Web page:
Q: Tell me when you first decided you would be a historian. What was it that did it for you?

A: I would have liked to be a novelist. My mother is a novelist. At the beginning of my stay in Pisa as a student I decided to try and become a historian. I would have liked to write a different kind of history because I found many, many, maybe most, historical books quite boring.

A while ago I was at the Library of Congress and I saw an exhibit of Paul Strand's photographs. In the late '50s, Paul Strand went to Europe because he had problems during the McCarthy era. He went to Italy and France and published a book about an Italian village with Cesare Zavattini, an Italian writer. That book, "Un Paese" A Village , had photographs by Strand of people and objects, streets in the village, with some small comments, usually comments by the people portrayed by Strand, transcribed by Zavattini.

I remember very well that book when it come out and just this morning I thought probably that book had some influence on my attitude towards history.

The most fascinating thing about writing history is trying to catch something which is really different from your own attitude, your own world. If you can really catch that and convey that to the reader, that's something very important. A lot of historians spoil that possibility because they knowingly project their own beliefs in those past societies. I don't think military or political history or history about kings and so on is boring in itself, but it can become boring if you look at those people or events in a boring way.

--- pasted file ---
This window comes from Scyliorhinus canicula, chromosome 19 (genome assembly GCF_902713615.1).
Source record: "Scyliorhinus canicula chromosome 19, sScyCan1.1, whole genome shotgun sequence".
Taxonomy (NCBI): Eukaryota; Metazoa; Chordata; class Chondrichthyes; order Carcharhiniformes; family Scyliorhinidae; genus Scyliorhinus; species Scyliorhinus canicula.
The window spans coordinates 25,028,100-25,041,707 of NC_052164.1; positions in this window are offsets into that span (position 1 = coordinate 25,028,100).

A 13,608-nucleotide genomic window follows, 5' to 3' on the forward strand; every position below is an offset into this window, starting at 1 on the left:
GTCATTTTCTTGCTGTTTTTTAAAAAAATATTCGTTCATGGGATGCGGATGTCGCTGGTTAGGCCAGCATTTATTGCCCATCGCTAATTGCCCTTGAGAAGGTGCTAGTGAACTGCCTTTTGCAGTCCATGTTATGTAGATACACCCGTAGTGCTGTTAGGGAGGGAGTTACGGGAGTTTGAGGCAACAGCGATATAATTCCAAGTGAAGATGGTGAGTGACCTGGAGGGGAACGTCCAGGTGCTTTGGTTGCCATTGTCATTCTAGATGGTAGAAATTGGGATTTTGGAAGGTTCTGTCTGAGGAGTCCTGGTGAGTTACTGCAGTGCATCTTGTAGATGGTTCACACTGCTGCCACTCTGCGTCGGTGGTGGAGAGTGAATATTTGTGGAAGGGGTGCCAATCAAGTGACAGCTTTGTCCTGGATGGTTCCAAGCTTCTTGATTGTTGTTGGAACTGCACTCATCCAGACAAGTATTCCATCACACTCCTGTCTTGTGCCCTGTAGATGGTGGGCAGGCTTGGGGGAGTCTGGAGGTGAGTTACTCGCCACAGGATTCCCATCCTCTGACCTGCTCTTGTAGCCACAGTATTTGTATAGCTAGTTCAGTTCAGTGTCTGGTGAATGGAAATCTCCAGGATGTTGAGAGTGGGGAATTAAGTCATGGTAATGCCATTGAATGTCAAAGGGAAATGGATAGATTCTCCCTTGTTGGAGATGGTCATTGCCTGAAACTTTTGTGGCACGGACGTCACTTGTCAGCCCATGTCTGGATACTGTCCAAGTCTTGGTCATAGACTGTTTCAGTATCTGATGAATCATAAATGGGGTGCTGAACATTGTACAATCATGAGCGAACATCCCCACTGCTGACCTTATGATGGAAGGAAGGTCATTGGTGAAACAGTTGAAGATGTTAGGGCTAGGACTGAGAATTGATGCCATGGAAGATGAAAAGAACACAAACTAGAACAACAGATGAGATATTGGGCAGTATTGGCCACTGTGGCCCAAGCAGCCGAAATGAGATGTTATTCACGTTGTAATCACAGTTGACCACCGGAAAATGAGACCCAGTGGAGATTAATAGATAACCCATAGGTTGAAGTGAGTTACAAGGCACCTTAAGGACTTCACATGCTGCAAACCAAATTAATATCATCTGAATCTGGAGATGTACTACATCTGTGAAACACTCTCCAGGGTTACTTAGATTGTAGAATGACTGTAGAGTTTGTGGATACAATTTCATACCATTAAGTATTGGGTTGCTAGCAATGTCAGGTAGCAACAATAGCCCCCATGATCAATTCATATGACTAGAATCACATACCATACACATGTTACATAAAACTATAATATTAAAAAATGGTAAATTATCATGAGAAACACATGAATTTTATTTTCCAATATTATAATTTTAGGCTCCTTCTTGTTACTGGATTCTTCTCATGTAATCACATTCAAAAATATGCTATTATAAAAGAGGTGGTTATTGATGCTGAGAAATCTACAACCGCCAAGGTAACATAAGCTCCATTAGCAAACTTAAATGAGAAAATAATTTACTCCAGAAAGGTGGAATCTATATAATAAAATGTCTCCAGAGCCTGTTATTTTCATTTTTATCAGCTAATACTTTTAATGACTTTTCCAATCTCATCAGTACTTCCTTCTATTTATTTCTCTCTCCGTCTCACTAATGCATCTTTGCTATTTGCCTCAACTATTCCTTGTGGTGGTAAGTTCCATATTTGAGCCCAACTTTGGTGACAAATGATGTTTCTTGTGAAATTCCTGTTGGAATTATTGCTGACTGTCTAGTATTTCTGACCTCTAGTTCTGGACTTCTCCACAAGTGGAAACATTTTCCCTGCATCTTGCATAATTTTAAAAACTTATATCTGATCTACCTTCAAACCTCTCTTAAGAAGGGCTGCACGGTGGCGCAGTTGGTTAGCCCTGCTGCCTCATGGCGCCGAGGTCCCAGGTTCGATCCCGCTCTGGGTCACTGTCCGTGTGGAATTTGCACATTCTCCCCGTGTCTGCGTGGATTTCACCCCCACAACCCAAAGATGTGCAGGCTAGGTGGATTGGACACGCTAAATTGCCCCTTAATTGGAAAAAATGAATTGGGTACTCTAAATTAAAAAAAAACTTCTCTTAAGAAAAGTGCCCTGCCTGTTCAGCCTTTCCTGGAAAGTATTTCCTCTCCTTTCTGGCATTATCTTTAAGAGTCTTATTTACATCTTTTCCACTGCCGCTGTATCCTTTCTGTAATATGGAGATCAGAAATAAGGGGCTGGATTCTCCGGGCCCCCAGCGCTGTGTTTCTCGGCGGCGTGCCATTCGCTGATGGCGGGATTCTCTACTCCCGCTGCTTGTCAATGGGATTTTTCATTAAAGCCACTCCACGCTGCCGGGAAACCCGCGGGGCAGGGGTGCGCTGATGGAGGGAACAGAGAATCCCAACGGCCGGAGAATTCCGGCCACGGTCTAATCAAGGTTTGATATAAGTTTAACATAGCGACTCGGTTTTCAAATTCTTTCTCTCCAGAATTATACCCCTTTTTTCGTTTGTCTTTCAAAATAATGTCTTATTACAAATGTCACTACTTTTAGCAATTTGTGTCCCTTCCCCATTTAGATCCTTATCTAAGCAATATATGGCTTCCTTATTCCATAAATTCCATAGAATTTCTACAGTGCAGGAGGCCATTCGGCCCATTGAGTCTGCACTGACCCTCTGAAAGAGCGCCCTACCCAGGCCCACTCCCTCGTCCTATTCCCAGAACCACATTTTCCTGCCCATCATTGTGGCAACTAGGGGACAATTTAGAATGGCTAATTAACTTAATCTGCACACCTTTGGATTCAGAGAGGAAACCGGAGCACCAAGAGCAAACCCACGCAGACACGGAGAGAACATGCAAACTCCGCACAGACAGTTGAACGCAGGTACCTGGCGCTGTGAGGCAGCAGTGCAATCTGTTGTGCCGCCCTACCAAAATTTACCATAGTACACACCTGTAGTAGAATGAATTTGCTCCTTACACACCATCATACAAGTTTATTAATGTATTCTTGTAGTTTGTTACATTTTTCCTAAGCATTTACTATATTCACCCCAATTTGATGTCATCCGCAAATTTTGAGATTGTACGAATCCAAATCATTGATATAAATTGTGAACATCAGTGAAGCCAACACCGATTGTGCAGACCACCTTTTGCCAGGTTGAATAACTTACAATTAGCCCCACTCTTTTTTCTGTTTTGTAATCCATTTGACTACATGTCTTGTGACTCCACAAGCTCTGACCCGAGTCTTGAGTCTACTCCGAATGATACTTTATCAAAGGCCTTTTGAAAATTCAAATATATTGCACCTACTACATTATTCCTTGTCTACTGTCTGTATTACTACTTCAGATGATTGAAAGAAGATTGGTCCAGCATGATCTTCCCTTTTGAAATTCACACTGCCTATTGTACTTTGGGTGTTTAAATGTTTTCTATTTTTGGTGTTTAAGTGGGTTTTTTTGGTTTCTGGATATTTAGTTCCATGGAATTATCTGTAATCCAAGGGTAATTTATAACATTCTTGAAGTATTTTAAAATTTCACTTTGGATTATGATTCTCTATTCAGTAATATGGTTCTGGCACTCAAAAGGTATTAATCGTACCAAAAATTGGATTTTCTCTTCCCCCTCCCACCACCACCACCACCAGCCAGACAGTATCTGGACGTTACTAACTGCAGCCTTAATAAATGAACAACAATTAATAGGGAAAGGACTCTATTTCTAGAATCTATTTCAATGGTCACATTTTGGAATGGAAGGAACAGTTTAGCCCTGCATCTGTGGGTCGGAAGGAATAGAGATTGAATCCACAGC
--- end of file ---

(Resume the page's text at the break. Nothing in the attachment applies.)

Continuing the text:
Q: So the trick is to be able to think like a 16th century miller.

A: Yes, at the same time this is impossible, so there is a contradiction between trying to understand that miller without betraying him and the possibility of being that miller, being his contemporary. All meaningful history arises from that contradiction. You have to look at the past from your own point of view, at the same time you have to reconstruct the past on its own terms.

Q: Do you feel that there is some difference in the way the general subject of history is perceived between, say, Italy and the United States? A lot of people say that throughout Europe and in Italy there is a sense of history. You're surrounded by it and feel it stretching back. Do you think the historian is perhaps more revered in Italy than he might be here?

A: No, I don't think so. But certainly it's true that you have a kind of historical thickness in the landscape in Europe which you don't have here. Part of the thrill of being here is also related to that in a way, to the fact that it's so different. The lack of historical elements in American landscape is something which is really striking to me. It's fascinating. In America you often see landscapes in which no human trace can be seen and this is really fascinating.

Q: Tell me why you don't have a television set.